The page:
In the current pandemic, stockpiling goods became a worldwide issue, and – in turn – many perishables have been wasted
In a bid to help increase awareness of the effects of food wastage, such as increased greenhouse gases, Qatar Green Building Council has hosted an interactive webinar discussing easy tips that can be incorporated into daily lifestyles.
Tricks to shopping responsibly include meal planning, writing shopping lists, and checking pantries and fridges before food shopping to avoid doubling up on items. And to extend the life of food, make sure that the fridge is set to 4 degrees Celsius.
“With the current situation, we’ve all been recommended that we should wash our fruits and vegetables, so it’s really important that we do that,” said Nodoka Nakamichi, Co-Founder/Marketing and PR Manager, QUBE.
“Just do it with some vinegar. But make sure that everything is extra dry before putting in the fridge, because if it’s still moist, it will wilt and go off sooner.”
Ms. Nakamichi was joined by Kim Wyatt, TV Presenter and Food Writer & Co-Director; and Aisha AlMaadeed, Founder, Greener Future at the webinar. The discussion was led by Ruba Hinnawi, Technical Coordinator, Qatar Green Building Council (QGBC) – a member of Qatar Foundation.
Ms. Nakamichi also said that the freezer can be our best friend. “If you can see that things are going to go off, put it in your freezer. I think people will be surprised with the amount of things you can actually freeze,” she said, going on to list bananas, tomatoes, and herbs in olive oil as items that can be frozen for later consumption.
Food wastage accounts for around 7-10 per cent of global greenhouse gases, according to the Food and Agriculture Organization of the United Nations. And, in Qatar alone, nearly 60 percent of the total domestic waste is organic, and comes from within the home.
Compounding this situation, when COVID-19 was declared a global pandemic – and nations began locking down – stockpiling goods became a worldwide issue, and – in turn – many perishables were wasted.
Ms. Wyatt said, “I think people underutilize their freezer – it’s a great way of reducing food wastage, particularly if food is starting to go bad.
“And saving money, too. The other plus on reducing food wastage and storing it well is that you will save money, reducing your food bill and reducing the amount of times you need to go to the supermarket.”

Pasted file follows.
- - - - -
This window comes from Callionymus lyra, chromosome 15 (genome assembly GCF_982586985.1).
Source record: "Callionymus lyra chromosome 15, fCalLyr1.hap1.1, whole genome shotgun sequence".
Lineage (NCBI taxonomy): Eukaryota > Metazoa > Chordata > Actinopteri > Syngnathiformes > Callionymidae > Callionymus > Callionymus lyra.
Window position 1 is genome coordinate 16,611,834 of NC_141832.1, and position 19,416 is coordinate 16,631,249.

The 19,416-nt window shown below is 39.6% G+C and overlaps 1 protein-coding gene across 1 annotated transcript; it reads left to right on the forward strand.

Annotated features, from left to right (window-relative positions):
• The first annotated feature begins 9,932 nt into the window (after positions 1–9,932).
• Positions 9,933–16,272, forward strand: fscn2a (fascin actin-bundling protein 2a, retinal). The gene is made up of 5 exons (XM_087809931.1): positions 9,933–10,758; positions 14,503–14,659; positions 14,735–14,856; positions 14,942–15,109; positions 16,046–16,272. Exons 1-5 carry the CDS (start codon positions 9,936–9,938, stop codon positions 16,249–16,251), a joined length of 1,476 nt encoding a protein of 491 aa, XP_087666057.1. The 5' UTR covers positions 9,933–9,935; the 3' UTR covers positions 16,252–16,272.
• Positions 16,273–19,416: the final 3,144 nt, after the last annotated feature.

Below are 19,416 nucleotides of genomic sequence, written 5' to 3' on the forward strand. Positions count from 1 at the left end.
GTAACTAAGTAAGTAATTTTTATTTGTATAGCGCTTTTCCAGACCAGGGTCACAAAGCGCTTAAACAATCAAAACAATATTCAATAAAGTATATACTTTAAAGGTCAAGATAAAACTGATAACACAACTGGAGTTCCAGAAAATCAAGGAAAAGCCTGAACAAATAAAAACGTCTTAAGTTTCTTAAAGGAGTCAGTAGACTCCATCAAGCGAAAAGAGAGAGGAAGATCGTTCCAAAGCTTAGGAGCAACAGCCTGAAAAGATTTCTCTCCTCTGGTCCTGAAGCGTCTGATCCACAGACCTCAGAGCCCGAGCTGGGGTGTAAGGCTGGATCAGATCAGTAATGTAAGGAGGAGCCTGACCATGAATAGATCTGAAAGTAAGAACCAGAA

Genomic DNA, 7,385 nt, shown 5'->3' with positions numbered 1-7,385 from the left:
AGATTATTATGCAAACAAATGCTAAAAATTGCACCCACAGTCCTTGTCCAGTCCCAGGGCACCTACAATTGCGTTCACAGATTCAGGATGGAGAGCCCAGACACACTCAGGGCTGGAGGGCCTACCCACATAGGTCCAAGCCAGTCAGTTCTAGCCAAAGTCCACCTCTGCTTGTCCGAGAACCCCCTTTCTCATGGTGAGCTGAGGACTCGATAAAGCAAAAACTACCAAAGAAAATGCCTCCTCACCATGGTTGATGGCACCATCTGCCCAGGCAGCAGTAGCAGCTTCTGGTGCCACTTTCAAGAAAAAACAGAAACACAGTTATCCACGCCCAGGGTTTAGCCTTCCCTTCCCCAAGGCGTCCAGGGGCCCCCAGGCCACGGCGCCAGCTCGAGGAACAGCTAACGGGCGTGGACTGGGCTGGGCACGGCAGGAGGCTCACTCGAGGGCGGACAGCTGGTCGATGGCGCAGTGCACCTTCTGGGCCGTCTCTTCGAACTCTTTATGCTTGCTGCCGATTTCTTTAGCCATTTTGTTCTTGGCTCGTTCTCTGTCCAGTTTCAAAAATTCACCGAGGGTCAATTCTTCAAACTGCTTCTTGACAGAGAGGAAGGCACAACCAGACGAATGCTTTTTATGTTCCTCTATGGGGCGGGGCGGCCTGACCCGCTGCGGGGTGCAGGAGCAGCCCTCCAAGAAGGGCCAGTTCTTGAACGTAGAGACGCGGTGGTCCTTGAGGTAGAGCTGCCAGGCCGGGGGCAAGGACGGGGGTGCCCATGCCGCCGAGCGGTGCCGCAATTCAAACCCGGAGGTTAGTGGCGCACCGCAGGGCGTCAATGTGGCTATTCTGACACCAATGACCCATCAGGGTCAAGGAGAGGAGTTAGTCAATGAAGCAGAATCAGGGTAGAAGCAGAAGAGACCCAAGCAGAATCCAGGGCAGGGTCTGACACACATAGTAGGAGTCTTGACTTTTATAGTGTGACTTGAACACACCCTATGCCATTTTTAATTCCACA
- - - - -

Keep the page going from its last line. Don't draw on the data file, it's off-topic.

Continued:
Another key topic within the discussion was Ramadan, which started last week, and how, because of COVID-19, the world is experiencing a new side of the Holy Month, including smaller tables and no gatherings.
Ms. Wyatt said, “Statistically, Ramadan is one of the worst times of the year for excess food wastage, and I think that’s certainly a cultural part of society, because food is love. And like any celebration, we want to share with our guests; we want to show our appreciation and our love. And it’s prevalent throughout different cultures around the world, be it birthdays, weddings, or other occasions.”
Ms. AlMaadeed suggested solutions such as portion control and asking family members what they would like for Iftar ahead of preparing meals.
The panelists also addressed how to choose produce at supermarkets, with Ms. Nakamichi highlighting the importance of seasonal buying. “Things that are in season have the least carbon footprint because there is less storage.
“Buy local produce. Qatar is doing a great job at growing vegetables locally – they’re expanding every week, growing so many different varieties. I think the most important thing we can do is support the local market.”
As well as calling for new government policies and legislation – citing South Korea, which has reduced the nation’s food wastage immensely – the panelists agreed that it’s about individuals taking small, sustainable steps.
“It just takes one person to have an interest and make changes in their own lives,” Ms. Nakamichi said. “You might inspire someone else. The biggest tip I can give, is just get involved. Speak to people about it. Get your kids involved.”